Tag Archives: horses

When your horse is RIGHT – Part III

This is Part 3 in a 3 part series. Make sure you read Part 1 and Part 2 first!

Now back to our original dilemma. You’re riding your horse and planning on a left turn. Your horse starts to, or has turned to the right instead. What are you going to do? I received some great answers on the forum and email with thoughts from folks.

Here’s what works for me. Lets look at the solution through the possible scenarios:

  1. The horse has already turned right. Sorry, we’re too late. Even though we may not have picked up on it, his thought of turning right was there before he actually turned and we missed the cue. That’s our leadership error and not his fault so we can’t reprimand him for that. In this case we make his turn our turn: since the horse has already turned right, we take leadership of the right turn. Then, repeat the exercise noting the point where the horse was drawn to the right. Now proceed to step 2.
  1. We feel him being drawn or pulled to the right, but he hasn’t committed yet. If the horse has previously turned right (1) then we present a forward focused energy to the left with greater intensity and clarity than we did the first time. If your energetic direction outweighs the pressure drawing your horse away…done! If that isn’t enough, the proceed to step 3.
  1. In (2), we will sense or see our horse’s focus change from following our path to his desired path to the right. The moment that happens, we need to signal our horse to follow us. When a horse has a thought that turns into action, it happens in this order: mind, eye, head, body. We want to catch this at the ‘mind’ stage – if we wait until the head or body stage, we’re back in step 1. To correct this – BEFORE we pick up a rein – we need to signal him to follow our FOCUS to the left. That might be as simple as a tap with your foot, a cluck, a tap with a crop, or – if you need to create a larger pressure – wave a flag by the right side of his head.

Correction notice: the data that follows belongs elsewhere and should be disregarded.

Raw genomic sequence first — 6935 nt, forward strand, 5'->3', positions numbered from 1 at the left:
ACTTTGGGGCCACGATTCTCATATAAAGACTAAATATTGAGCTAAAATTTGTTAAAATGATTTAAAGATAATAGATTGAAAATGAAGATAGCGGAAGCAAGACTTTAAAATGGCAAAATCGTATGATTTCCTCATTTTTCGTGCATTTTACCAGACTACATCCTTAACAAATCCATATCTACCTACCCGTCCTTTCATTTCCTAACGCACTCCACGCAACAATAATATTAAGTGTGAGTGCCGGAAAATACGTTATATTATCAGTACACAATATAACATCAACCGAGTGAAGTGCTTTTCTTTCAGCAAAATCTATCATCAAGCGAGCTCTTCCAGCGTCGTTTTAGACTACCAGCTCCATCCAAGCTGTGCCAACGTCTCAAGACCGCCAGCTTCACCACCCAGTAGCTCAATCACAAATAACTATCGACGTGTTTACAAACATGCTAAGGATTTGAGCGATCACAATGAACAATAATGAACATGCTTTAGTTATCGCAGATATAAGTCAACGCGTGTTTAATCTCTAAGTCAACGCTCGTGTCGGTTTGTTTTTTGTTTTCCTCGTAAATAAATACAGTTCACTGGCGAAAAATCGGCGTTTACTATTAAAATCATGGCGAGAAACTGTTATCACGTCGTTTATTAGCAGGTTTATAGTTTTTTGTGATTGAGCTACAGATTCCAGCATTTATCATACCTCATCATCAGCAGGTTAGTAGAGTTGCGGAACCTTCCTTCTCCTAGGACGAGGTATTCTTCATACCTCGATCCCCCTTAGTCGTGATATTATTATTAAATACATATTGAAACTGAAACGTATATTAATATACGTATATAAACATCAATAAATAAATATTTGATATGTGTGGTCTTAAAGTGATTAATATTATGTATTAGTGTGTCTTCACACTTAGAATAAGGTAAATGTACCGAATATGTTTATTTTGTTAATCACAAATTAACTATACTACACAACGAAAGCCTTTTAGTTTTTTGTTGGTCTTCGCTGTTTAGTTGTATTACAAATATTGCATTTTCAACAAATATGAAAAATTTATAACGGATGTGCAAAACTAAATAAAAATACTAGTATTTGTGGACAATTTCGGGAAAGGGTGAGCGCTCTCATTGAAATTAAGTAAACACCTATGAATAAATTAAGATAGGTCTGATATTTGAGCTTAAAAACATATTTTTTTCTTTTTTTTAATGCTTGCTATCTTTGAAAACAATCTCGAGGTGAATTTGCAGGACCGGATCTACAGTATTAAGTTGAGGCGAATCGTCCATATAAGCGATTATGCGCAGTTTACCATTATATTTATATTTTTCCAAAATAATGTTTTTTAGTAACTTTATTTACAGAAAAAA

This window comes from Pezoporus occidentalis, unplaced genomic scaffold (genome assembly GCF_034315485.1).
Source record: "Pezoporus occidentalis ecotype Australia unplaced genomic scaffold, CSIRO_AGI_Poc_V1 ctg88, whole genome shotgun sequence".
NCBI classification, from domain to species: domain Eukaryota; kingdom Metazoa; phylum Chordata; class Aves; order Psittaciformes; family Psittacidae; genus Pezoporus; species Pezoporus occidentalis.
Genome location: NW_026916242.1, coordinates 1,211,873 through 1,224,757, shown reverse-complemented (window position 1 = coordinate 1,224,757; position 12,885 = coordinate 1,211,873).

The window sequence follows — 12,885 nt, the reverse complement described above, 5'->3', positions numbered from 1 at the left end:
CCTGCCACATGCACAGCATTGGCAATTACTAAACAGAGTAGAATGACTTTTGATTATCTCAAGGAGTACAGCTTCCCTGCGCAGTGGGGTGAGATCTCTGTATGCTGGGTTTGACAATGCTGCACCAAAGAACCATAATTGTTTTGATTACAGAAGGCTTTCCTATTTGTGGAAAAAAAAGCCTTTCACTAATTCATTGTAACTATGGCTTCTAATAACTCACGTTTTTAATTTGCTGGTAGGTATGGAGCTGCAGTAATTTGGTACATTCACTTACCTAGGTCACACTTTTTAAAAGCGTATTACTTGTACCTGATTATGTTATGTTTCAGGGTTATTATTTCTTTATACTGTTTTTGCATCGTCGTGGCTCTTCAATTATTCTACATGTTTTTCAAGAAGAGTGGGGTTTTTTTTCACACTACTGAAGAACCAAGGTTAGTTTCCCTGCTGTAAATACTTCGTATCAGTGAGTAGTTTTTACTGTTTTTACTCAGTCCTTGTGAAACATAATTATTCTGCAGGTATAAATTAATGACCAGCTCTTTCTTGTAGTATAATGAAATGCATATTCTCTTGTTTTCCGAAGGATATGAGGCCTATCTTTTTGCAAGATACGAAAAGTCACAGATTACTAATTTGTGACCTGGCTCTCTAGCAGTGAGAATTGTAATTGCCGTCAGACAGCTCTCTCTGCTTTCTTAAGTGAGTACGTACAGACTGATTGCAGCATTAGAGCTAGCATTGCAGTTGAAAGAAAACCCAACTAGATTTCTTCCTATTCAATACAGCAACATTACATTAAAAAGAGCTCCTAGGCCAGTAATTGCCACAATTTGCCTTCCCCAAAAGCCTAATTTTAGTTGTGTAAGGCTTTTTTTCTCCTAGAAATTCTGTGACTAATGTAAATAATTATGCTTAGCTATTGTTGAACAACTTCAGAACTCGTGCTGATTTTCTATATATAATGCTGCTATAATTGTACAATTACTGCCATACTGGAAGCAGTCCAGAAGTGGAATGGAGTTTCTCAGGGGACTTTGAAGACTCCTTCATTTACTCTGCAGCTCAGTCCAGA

The reason this happens is easy to understand and based on a known principle of how the horse thinks: The horse is always drawn to the highest pressure. It’s a prey animal survival instinct. Your horse is turning right or thinking of turning right because what is over that way is a higher pressure than your current focus or presentation.

If we have done our job in teaching a horse that pressure means, “release and follow me” then adding a correct pressure to signal our horse in those moments will cause him to release his other thought and change to following our focus.

I have to be very very clear here – this works great only when your horse understands that pressure is a cue to release and follow you. We teach this as a basic function of our leadership in all of our clinics and lessons. It is a fundamental, primary and immensely powerful tool in your horsemanship toolkit.

Our intention is that we produce a horse that can follow our energetic focus so we are not reduced to steering him with the reins like a mindless robot: an attempt to control the horse because we haven’t acquired the leadership skills to have him follow us. Energetic direction is a primal communication method that horses use continually. All we need to do is polish our ability to speak it.

Watch the Video

Want to learn more? Join us for a clinic or lessons and take your relationship with your horse to a new level of athleticism.

Christmas 2016 – Horses and Relationships

Merry Christmas to you, your family and your Horses!